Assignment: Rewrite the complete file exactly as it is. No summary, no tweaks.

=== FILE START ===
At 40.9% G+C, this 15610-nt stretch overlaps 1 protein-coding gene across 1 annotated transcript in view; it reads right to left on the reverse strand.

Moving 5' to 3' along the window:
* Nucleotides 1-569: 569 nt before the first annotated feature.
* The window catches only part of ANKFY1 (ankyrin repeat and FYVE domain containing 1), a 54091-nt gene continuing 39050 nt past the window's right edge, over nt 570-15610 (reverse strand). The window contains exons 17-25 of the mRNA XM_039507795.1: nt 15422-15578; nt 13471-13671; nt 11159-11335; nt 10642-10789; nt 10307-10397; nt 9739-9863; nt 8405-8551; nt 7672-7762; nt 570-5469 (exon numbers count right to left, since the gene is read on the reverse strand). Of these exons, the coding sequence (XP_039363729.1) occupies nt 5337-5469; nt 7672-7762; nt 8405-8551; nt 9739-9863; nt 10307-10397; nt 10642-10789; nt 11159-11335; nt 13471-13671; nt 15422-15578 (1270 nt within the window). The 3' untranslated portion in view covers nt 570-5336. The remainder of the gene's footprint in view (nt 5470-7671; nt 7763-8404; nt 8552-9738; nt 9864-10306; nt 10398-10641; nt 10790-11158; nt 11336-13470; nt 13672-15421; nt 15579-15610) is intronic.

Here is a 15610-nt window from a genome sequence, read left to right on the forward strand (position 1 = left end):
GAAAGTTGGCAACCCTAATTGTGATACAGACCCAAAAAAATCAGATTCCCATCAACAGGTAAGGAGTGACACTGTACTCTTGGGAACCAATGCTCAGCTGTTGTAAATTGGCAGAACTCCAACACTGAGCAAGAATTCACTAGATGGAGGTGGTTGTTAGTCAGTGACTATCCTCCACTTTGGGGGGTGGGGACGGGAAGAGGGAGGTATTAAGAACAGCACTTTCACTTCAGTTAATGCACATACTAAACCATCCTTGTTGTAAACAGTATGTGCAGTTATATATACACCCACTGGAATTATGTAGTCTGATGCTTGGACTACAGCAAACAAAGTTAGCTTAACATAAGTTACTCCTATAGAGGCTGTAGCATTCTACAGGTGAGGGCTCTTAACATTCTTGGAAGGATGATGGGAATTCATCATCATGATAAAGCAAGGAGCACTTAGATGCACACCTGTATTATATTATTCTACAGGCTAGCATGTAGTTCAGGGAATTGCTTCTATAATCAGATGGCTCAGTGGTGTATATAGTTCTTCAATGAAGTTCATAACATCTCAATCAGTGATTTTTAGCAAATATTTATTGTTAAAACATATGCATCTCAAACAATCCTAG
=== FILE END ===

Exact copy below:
At 40.9% G+C, this 15610-nt stretch overlaps 1 protein-coding gene across 1 annotated transcript in view; it reads right to left on the reverse strand.

Moving 5' to 3' along the window:
* Nucleotides 1-569: 569 nt before the first annotated feature.
* The window catches only part of ANKFY1 (ankyrin repeat and FYVE domain containing 1), a 54091-nt gene continuing 39050 nt past the window's right edge, over nt 570-15610 (reverse strand). The window contains exons 17-25 of the mRNA XM_039507795.1: nt 15422-15578; nt 13471-13671; nt 11159-11335; nt 10642-10789; nt 10307-10397; nt 9739-9863; nt 8405-8551; nt 7672-7762; nt 570-5469 (exon numbers count right to left, since the gene is read on the reverse strand). Of these exons, the coding sequence (XP_039363729.1) occupies nt 5337-5469; nt 7672-7762; nt 8405-8551; nt 9739-9863; nt 10307-10397; nt 10642-10789; nt 11159-11335; nt 13471-13671; nt 15422-15578 (1270 nt within the window). The 3' untranslated portion in view covers nt 570-5336. The remainder of the gene's footprint in view (nt 5470-7671; nt 7763-8404; nt 8552-9738; nt 9864-10306; nt 10398-10641; nt 10790-11158; nt 11336-13470; nt 13672-15421; nt 15579-15610) is intronic.

Here is a 15610-nt window from a genome sequence, read left to right on the forward strand (position 1 = left end):
GAAAGTTGGCAACCCTAATTGTGATACAGACCCAAAAAAATCAGATTCCCATCAACAGGTAAGGAGTGACACTGTACTCTTGGGAACCAATGCTCAGCTGTTGTAAATTGGCAGAACTCCAACACTGAGCAAGAATTCACTAGATGGAGGTGGTTGTTAGTCAGTGACTATCCTCCACTTTGGGGGGTGGGGACGGGAAGAGGGAGGTATTAAGAACAGCACTTTCACTTCAGTTAATGCACATACTAAACCATCCTTGTTGTAAACAGTATGTGCAGTTATATATACACCCACTGGAATTATGTAGTCTGATGCTTGGACTACAGCAAACAAAGTTAGCTTAACATAAGTTACTCCTATAGAGGCTGTAGCATTCTACAGGTGAGGGCTCTTAACATTCTTGGAAGGATGATGGGAATTCATCATCATGATAAAGCAAGGAGCACTTAGATGCACACCTGTATTATATTATTCTACAGGCTAGCATGTAGTTCAGGGAATTGCTTCTATAATCAGATGGCTCAGTGGTGTATATAGTTCTTCAATGAAGTTCATAACATCTCAATCAGTGATTTTTAGCAAATATTTATTGTTAAAACATATGCATCTCAAACAATCCTAG